Friday, July 31, 2015

Friday’s Book: A Dangerous Thing

Bill Crider’s 1994 novel, A Dangerous Thing, is a well written, well crafted and at times very funny mystery novel.

This third book in the Carl Burns series finds the thoughtful, humorous chair of the English department of a small Texas college caught up in politically correct changes on campus instituted by a new dean, and the murder of an offensive and politically incorrect professor in Burns’ department.

Instead of hiding behind his lectern, Burns pokes his nose into the mystery, sorts the clues, interviews witnesses and suspects and puts himself in harm’s way from both the murderer and the aggressive local police chief, Boss Napier.

Burns and Napier tangled before in an earlier campus mystery, but this time, Napier welcomes Burns’ input. The chief’s change of attitude may be an attempt to divert Burns away from librarian Elaine Tanner, allowing the chief time with her.

Bill Crider neatly details campus changes and the different generations found there, while introducing suspects who could have done away with the obnoxious teacher. He also peppers the story with a lot of humor from the oafish chief, to Burns’ colleagues who, now that the new dean has imposed a smoking ban, must hide in a dank, dirty boiler room to sneak a cigaret. There are also some laugh-out-loud moments when Burns tries to correct some appalling student essays.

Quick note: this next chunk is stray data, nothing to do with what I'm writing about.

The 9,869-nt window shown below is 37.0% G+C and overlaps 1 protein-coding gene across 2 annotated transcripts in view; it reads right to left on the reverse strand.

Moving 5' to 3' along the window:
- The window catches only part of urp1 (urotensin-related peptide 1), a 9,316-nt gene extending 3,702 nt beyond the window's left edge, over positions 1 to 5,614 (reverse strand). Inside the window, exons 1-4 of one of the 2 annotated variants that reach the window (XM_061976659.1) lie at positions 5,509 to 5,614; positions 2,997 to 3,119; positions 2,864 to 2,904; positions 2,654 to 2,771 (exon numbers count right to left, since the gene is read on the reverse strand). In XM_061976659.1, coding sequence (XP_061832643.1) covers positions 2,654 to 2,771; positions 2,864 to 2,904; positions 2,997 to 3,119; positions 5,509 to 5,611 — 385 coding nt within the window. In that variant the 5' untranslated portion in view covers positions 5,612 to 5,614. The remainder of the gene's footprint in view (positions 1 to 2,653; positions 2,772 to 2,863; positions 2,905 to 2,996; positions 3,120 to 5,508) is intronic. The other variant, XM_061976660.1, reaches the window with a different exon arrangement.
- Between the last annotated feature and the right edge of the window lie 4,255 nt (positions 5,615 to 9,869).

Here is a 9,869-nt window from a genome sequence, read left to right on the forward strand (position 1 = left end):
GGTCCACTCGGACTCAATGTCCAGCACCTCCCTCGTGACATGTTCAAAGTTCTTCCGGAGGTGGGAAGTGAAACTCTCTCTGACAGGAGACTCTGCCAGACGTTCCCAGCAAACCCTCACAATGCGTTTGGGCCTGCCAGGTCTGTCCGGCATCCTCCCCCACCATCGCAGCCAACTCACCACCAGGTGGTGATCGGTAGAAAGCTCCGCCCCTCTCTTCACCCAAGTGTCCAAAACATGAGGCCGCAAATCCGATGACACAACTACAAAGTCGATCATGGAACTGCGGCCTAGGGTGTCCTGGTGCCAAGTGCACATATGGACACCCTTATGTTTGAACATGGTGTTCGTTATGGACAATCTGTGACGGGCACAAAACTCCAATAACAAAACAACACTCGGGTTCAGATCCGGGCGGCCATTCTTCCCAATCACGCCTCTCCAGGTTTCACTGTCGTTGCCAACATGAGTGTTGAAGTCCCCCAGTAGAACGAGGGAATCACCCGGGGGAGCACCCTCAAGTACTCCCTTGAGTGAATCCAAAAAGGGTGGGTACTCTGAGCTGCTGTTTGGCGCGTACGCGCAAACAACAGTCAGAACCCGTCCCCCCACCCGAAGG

A Dangerous Thing, which works just fine as a stand-alone, is an intriguing mystery and an enjoyable look back at campus life, told in a smooth, breezy style.

6 comments:

  1. Thanks for the kind words, Elgin. That series was a lot of fun to write.

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    1. Hey Bill – It was a lot of fun to read, too.

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  2. Elgin, I take your fine review of A DANGEROUS THING as a reminder to read Bill Crider. It's long, long overdue.

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    1. Thanks, Prashant – I hope you enjoy it as much as I did. Bill Crider certainly knows the college world and he gives the mystery some very nice twists.

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  3. Great posting! And you've opened the door to a different kind of discussion: there must be dozens --- even more -- crime novels with campus settings; it must a subgenre all its own, and you have me scratching my head about all the different authors who have used (exploited) the campus setting. Thoughts?

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    1. Thanks, R.T. – The other mysteries that come right to mind are Colin Dexter’s Morse stories with Oxford as a setting.

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